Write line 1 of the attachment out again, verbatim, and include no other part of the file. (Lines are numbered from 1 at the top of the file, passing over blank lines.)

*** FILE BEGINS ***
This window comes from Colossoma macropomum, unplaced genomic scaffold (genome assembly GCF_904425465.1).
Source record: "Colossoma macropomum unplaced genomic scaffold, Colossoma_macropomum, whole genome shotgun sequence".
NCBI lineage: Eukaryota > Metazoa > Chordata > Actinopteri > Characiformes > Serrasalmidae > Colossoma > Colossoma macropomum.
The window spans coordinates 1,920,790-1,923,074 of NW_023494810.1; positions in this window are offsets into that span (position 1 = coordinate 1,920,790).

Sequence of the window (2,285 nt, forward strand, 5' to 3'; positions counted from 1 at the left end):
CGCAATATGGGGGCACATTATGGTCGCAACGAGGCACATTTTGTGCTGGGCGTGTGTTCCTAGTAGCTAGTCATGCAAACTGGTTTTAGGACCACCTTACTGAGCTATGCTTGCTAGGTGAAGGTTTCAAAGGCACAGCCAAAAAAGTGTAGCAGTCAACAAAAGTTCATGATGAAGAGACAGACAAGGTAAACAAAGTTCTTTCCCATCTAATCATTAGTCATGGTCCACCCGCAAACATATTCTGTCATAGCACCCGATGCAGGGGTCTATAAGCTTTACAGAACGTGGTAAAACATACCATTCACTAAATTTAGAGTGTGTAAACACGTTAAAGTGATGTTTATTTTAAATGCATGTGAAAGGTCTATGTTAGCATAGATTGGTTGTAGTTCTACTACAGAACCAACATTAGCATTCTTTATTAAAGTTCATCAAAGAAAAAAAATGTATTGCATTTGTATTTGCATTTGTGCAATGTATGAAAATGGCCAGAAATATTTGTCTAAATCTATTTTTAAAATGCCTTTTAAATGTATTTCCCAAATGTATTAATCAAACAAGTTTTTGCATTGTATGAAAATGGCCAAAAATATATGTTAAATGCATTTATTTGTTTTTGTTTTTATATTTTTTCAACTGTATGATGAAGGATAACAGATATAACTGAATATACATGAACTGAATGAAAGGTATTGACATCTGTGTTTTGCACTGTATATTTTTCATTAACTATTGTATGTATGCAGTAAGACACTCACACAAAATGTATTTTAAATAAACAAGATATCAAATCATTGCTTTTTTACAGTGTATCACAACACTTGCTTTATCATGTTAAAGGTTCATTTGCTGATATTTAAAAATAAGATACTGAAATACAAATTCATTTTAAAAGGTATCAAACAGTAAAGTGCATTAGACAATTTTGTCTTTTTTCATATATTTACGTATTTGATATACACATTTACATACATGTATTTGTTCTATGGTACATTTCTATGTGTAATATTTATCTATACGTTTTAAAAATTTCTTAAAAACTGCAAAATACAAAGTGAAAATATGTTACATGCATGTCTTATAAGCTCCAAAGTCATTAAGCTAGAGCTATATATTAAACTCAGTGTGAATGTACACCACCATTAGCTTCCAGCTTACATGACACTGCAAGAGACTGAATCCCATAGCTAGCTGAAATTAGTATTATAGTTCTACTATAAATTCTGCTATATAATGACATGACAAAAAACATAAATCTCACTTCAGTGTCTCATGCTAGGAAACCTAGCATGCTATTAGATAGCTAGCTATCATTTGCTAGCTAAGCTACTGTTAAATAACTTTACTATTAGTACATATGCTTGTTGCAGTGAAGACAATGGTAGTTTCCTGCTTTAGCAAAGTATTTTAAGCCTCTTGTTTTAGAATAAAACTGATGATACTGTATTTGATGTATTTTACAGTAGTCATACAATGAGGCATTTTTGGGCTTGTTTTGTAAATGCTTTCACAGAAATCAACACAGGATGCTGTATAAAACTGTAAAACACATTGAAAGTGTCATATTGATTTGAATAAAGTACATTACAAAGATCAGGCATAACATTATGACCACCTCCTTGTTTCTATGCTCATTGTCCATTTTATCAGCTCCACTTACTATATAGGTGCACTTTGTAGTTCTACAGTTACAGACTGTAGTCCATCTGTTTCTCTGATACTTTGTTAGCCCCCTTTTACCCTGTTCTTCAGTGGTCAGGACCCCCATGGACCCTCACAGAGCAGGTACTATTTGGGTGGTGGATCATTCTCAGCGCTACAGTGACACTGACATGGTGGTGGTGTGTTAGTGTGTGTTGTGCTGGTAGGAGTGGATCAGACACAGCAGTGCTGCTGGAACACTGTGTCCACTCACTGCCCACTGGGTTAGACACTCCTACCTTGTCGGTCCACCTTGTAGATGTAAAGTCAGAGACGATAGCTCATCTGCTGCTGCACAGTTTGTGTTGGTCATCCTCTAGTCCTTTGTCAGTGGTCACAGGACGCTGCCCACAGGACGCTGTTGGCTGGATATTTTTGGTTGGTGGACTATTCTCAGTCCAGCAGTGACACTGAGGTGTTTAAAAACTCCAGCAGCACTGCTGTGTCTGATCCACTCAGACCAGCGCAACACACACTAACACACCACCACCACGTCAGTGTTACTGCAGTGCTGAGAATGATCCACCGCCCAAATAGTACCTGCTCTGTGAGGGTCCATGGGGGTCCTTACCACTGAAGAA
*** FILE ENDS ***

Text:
This window comes from Colossoma macropomum, unplaced genomic scaffold (genome assembly GCF_904425465.1).